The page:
American Born Chinese
by Yang, Gene Luen; Pien, Lark (ILT)

Alternates three interrelated stories about the problems of young Chinese Americans trying to participate in the popular culture.

Gene Luen Yang began drawing comic books in the fifth grade. In 1997, he received the Xeric Grant, a prestigious comics industry grant, for Gordon Yamamoto and the King of the Geeks, his first comics work. He has since written and drawn a number of titles, including Duncan's Kingdom (with art by Derek Kirk Kim), The Rosary Comic Book, Prime Baby and Animal Crackers. American Born Chinese, his first graphic novel from First Second, was a National Book Award finalist, as well as the winner of the Printz Award and an Eisner Award. He also won an Eisner for The Eternal Smile, a collaboration with Derek Kirk Kim. Yang lives in the San Francisco Bay Area, where he teaches high school.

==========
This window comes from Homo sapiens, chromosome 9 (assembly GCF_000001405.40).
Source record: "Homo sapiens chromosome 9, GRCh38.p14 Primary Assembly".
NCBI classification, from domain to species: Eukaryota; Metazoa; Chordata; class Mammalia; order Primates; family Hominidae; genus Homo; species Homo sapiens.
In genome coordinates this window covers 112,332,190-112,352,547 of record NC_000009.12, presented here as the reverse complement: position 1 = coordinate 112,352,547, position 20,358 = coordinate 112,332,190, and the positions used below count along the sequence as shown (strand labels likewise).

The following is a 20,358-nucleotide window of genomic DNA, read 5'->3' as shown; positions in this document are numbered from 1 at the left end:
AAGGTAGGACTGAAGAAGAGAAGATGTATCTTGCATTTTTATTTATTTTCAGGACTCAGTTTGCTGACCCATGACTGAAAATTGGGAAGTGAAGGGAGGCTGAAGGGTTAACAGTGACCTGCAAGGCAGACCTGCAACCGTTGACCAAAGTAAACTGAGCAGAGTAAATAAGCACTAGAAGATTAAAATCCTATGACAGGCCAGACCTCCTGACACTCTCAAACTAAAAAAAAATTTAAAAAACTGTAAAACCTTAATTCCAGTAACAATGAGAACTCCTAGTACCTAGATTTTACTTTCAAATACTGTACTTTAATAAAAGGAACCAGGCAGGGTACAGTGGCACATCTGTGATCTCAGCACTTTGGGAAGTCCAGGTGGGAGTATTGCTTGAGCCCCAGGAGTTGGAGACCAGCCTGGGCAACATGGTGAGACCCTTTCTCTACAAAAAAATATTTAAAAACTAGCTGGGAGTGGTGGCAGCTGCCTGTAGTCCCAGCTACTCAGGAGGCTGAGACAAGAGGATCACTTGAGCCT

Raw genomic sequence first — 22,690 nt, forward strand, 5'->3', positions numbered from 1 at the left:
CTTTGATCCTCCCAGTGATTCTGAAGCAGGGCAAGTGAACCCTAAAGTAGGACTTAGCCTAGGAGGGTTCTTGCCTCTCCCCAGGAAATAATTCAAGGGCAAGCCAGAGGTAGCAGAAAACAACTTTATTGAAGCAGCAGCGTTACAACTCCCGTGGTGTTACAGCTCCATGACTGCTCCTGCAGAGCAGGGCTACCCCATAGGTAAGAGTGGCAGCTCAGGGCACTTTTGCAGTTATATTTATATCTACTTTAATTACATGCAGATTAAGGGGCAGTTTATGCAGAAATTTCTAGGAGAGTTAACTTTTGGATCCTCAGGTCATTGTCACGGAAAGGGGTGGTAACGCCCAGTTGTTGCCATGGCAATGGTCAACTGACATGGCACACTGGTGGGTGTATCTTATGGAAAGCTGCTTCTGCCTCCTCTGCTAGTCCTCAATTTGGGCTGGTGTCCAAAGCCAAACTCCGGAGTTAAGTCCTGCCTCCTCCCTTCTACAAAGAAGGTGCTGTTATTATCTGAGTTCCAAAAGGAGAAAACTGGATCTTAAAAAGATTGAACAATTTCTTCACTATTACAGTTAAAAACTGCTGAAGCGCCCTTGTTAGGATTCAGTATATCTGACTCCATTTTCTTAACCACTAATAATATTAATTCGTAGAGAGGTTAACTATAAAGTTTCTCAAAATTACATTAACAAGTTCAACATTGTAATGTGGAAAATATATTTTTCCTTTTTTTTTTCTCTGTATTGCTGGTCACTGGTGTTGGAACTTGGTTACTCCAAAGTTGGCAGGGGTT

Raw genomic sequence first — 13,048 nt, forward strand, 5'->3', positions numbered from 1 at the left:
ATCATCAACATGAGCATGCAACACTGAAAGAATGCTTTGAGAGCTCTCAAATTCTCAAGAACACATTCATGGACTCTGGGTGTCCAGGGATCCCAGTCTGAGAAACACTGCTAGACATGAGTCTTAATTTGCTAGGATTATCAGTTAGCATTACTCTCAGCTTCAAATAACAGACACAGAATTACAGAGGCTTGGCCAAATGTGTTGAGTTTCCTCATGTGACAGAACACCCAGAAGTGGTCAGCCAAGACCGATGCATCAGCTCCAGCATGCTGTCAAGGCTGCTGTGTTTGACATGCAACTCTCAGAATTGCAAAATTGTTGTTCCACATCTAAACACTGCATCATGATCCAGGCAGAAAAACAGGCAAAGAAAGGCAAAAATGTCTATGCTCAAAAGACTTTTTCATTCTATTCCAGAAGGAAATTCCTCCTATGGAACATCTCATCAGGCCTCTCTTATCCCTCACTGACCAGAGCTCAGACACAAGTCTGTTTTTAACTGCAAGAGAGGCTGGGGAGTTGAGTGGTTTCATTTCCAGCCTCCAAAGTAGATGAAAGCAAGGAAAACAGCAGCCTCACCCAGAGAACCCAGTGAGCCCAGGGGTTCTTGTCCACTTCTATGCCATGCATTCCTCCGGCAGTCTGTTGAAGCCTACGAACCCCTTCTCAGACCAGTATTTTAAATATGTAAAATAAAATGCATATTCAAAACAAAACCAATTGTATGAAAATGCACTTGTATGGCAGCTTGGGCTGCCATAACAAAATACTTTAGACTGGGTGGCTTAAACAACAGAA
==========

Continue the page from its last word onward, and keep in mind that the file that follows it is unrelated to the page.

With vibrant colors and visual panache, indie writer-illustrator Yang (Rosary Comic Book) focuses on three characters in tales that touch on facets of Chinese American life. Jin is a boy faced with the casual racism of fellow students and the pressure of his crush on a Caucasian girl; the Monkey King, a character from Chinese folklore, has attained great power but feels he is being held back because of what the gods perceive as his lowly status; and Danny, a popular high-school student, suffers through an annual visit from his cousin Chin-Kee, a walking, talking compendium of exaggerated Chinese stereotypes. Each of the characters is flawed but familiar, and, in a clever postmodern twist, all share a deep, unforeseen connection. Yang helps the humor shine by using his art to exaggerate or contradict the words, creating a synthesis that marks an accomplished graphic storyteller. The stories have a simple, engaging sweep to them, but their weighty subjects-shame, racism, and friendship-receive thoughtful, powerful examination. ((Reviewed September 1, 2006)) Copyright 2006 Booklist Reviews

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